Steve Gorman (Committee Member), Brian Rigling (Committee Member), Michael A. Saville (Committee Chair)
Master of Science in Electrical Engineering (MSEE)
Spotlight synthetic aperture radar (SAR) provides a high-resolution remote image formation capability for airborne platforms. SAR image formation processes exploit the amplitude, time, and frequency shifts that occur in the transmitted waveform due to electromagnetic propagation and scattering. These shifts are predictable through the SAR forward model which is dependent on the waveform parameters and emitter flight path. The approach to develop an electronic countermeasure (ECM) system that is founded on the SAR forward model implies that the ECM system should alter the radar's waveform in a manner that produces the same amplitude, time, and frequency shifts that a real scatterer would produce at a desired location. A collection of such scatterers would be capable of forming a larger collective energy distribution in the final image. However, since the forward model is dependent on the radar platform's kinematic model, the jamming energy distribution created from a forward-model based ECM system will inherently have some level of sensitivity to kinematic error. This thesis discusses a forward-model based ECM modulation scheme and provides an assessment of its sensitivity through Monte Carlo simulations and an entropy-based image similarity distance.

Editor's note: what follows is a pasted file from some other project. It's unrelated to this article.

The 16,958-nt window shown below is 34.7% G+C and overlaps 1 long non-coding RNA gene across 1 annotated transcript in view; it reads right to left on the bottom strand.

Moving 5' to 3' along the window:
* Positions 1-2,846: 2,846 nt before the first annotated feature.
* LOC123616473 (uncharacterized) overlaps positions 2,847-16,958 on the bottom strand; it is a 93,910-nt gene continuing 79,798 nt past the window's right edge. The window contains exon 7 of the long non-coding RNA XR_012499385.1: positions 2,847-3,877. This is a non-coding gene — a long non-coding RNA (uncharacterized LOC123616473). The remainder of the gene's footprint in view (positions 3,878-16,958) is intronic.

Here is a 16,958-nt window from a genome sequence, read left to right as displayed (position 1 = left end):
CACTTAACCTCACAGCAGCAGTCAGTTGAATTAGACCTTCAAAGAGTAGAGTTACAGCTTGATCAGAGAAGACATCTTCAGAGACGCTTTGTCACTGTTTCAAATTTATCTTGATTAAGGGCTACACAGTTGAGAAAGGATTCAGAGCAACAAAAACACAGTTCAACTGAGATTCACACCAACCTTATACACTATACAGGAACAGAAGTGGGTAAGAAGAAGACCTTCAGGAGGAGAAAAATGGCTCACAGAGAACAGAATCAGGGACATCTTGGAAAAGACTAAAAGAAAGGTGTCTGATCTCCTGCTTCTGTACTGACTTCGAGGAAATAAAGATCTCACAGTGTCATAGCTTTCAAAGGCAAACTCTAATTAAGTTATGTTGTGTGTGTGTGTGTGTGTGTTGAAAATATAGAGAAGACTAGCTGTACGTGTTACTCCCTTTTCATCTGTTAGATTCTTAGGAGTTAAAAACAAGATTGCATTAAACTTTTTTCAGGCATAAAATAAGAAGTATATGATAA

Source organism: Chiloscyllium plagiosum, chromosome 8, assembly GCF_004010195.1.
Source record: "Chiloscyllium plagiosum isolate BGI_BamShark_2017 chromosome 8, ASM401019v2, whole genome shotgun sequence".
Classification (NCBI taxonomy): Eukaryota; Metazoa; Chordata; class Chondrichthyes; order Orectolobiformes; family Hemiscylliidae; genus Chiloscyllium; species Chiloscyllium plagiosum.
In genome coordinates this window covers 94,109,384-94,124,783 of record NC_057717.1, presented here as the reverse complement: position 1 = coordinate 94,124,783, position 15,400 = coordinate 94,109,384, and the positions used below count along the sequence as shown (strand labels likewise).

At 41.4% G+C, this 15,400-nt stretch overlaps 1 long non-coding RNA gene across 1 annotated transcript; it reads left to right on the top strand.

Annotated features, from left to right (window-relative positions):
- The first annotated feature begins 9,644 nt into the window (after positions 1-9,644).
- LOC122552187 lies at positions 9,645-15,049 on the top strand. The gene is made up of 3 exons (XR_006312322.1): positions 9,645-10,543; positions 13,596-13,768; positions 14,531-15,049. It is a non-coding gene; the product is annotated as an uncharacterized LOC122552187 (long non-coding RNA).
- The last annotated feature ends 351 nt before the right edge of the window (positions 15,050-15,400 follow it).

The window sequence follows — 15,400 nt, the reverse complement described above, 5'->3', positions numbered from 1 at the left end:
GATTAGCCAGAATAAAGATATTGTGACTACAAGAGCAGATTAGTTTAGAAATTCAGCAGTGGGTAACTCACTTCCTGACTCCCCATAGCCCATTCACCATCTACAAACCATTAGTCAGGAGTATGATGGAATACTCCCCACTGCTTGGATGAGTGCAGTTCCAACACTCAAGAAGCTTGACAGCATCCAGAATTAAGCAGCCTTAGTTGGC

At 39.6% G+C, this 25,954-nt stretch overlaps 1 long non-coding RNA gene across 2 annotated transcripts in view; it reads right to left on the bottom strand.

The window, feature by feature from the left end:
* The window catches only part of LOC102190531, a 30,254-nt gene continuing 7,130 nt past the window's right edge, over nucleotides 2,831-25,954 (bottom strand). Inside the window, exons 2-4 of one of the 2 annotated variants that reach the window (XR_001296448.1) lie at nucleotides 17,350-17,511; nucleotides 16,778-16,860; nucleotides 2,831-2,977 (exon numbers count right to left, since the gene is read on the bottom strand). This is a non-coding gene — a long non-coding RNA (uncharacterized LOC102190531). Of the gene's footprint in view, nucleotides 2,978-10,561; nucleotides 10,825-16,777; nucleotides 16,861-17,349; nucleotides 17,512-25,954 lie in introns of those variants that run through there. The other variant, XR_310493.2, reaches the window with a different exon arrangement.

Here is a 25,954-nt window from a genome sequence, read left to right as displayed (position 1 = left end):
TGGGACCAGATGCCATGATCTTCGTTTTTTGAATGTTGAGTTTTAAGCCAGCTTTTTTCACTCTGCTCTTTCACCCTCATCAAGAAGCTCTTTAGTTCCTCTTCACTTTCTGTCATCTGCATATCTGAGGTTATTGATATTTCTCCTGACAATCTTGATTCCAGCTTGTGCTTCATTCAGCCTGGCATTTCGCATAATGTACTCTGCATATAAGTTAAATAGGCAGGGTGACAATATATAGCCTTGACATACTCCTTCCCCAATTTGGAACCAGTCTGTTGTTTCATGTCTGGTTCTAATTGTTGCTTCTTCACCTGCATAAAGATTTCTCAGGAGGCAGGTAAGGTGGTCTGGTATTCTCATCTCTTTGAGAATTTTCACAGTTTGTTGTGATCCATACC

Department or Program
Department of Electrical Engineering
Year Degree Awarded
Copyright 2017, all rights reserved. My ETD will be available under the "Fair Use" terms of copyright law.